Home  »  Volume XVII: American LATER NATIONAL LITERATURE: PART II  »  § 12. The Great Speeches of 1858–1860

The Cambridge History of English and American Literature in 18 Volumes (1907–21). rn VOLUME XVII. Later National Literature, Part II.

XXII. Lincoln

§ 12. The Great Speeches of 1858–1860

Beginning with the speech at Springfield on the Dred Scott case, including the “house divided” speech, the Douglas speeches, and closing with the Cooper Union speech in February, 1860, there are a dozen pieces of prose in this second manner of Lincoln’s that are all masterly. If they had closed his literary career we should not, to be sure, particularly remember him today. In his writing as in his statesmanship it was what he did after fifty—the age he reached 12 February, 1859—that secures his position. None the less for surety of touch, for boldness, for an austere serenity with no hint of self-distrust, these speeches have no superiors among all his utterances, not even among the few supreme examples of his final manner. Reading these speeches it is hard to believe that this man in other moods had tasted the very dregs of self-distrust, had known the bitterest of all fear—that which rushes upon the dreamer from within, that snatches him back from his opportunity because he doubts his ability to live up to it.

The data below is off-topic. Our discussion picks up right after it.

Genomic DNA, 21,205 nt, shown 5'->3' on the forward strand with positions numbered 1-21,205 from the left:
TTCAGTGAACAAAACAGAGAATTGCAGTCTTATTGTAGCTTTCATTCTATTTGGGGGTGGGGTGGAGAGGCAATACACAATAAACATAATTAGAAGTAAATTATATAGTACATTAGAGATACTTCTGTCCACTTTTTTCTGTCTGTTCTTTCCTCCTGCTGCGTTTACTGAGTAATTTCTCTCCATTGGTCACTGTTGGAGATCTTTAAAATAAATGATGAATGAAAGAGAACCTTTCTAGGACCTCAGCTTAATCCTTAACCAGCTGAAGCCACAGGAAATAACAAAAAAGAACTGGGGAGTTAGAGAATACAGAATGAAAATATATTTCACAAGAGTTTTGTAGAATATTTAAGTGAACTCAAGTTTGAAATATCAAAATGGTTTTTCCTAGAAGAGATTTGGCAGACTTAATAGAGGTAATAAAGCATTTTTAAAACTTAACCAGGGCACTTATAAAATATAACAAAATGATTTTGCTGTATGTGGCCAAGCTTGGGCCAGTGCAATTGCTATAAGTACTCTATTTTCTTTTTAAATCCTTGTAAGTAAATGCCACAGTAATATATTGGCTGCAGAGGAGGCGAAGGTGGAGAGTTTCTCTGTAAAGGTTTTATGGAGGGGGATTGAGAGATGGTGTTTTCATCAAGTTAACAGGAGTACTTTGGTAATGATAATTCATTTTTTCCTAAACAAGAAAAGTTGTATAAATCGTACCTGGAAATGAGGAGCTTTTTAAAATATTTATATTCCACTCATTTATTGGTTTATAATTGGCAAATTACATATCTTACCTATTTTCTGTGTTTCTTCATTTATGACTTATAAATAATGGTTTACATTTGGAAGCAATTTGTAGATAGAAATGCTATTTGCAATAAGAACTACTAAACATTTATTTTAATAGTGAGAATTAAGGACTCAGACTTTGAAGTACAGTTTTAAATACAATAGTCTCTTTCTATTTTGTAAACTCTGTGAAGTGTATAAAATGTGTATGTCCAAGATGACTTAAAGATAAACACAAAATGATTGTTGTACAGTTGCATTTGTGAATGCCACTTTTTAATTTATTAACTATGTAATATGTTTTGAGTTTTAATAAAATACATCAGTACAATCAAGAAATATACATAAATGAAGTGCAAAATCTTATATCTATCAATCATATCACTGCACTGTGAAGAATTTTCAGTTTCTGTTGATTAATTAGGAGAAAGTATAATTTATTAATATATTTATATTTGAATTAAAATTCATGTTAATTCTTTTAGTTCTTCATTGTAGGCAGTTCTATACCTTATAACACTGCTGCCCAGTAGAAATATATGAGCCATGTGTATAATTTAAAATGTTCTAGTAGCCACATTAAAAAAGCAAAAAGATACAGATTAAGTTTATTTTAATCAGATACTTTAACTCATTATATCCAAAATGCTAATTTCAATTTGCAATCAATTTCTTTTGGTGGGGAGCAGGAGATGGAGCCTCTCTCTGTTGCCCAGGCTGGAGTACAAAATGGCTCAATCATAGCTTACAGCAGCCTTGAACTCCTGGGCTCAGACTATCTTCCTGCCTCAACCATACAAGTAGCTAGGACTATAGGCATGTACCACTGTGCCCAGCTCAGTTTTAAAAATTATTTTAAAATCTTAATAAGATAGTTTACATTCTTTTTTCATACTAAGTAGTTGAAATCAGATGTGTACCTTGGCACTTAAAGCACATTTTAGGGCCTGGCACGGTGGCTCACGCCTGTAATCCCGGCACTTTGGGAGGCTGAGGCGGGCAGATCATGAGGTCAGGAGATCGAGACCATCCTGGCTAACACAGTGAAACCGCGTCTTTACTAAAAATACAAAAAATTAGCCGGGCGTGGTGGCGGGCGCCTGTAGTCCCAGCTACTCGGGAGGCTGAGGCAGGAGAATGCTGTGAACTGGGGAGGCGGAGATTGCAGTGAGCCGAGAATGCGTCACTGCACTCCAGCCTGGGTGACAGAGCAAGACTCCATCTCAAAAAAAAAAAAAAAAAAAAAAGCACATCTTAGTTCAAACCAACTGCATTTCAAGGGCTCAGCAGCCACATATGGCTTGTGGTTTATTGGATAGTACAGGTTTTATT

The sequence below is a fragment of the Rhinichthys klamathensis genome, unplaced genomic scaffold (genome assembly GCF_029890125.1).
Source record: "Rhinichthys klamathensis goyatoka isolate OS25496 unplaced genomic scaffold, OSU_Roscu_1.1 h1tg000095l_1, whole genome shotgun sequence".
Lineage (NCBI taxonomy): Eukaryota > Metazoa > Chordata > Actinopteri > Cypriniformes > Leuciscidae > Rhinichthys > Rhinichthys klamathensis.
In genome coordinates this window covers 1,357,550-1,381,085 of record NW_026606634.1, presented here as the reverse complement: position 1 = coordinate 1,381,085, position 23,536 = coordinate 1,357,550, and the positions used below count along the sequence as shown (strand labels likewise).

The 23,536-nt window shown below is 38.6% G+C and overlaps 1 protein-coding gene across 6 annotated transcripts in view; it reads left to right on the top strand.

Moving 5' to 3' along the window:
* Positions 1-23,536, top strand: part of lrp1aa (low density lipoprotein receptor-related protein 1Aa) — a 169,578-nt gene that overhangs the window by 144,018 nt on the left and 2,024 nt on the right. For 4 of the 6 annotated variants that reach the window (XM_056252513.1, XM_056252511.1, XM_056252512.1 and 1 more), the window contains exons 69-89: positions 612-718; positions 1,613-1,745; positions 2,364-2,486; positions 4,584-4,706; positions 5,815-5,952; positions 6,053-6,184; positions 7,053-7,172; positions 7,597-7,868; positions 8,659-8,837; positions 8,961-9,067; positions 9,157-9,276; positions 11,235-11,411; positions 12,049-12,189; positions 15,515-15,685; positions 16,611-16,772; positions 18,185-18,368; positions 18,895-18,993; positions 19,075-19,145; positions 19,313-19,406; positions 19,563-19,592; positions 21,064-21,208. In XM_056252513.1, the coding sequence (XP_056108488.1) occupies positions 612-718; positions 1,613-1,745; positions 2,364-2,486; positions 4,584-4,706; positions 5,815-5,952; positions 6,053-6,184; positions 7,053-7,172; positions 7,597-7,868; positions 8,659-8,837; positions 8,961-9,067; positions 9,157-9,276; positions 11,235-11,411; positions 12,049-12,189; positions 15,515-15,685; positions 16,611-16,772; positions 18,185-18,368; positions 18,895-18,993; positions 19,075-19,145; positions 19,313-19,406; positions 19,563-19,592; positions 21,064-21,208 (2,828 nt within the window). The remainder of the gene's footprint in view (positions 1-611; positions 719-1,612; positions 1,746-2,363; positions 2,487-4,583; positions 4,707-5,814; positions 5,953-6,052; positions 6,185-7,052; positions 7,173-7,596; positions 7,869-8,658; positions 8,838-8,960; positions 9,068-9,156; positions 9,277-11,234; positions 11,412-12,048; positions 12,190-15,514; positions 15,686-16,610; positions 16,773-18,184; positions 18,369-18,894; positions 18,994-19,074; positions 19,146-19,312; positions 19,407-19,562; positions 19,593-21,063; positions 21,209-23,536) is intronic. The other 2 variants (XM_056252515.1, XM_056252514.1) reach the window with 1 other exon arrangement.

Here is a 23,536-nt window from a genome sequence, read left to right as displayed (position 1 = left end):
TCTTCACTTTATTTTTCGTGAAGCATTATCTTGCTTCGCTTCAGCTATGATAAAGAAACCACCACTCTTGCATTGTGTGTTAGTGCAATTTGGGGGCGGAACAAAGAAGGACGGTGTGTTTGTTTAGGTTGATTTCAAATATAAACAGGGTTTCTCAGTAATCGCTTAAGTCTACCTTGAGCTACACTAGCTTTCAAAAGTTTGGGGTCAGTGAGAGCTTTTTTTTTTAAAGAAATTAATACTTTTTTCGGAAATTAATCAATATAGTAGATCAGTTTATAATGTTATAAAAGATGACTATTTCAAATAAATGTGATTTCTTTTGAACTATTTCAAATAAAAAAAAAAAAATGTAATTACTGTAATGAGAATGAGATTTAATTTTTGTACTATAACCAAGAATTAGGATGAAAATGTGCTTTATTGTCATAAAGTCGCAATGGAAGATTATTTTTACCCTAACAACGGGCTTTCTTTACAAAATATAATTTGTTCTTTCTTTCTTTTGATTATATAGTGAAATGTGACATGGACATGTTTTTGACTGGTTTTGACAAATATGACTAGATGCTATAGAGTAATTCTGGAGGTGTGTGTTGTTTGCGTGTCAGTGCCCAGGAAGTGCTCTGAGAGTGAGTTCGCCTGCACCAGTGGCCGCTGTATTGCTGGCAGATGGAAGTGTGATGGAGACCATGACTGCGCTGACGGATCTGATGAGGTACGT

The confident tone of these speeches makes all the more bewildering the sudden eclipse in which this period ends. The observer who reaches this point in Lincoln’s career, having pondered upon his previous hesitation, naturally watches the year 1860 with curious eyes, wondering whether 1841 and 1849 will be repeated, whether the man of many minds will waver, turn into himself, become painfully analytical, morbidly fearful, on the verge of a possible nomination for the Presidency. But the doubtfulness of the mystics—who, like Du Maurier’s artists, “live so many lives besides their own, and die so many deaths before they die”—is not the same thing as the timidity of the man afraid of his fate. Hamlet was not a coward. The impression which Lincoln had recently made upon the country was a true impression—that he was a strong man. However, not his policies, not his course of action, had won for Lincoln his commanding position in his party in 1860, but his way of saying things. In every revolution, there is a moment when the man who can phrase it can lead it. Witness Robespierre. If the phraser is only a man of letters unable to convert literature into authority, heaven help him. Again witness Robespierre. Although if we conclude that the average American in the spring of 1860 was able to read through Lincoln’s way of handling words deep enough into his character to perceive his power to handle men, we impute to the average American an insight not justified by history, yet that average man was quite right in hearing such an accent in those speeches of the second manner as indicated behind the literary person a character that was void of fear—at least, of what we mean by fear when thinking of men of action. That Lincoln wanted the nomination, welcomed it, fought hard for his election, only the sentimental devotees of the saint-hero object to admitting. Nor did his boldness stop at that. Between the election and New Year’s Day, the secession of South Carolina and the debates in Congress forced the Republicans to define their policy. The President-elect, of course, was the determining factor. Peace or war was the issue. There is no greater boldness in American history than Lincoln’s calm but inflexible insistence on conditions that pointed toward war. No amiable pacifism, no ordinary dread of an issue, animated the man of the hour at the close of 1860.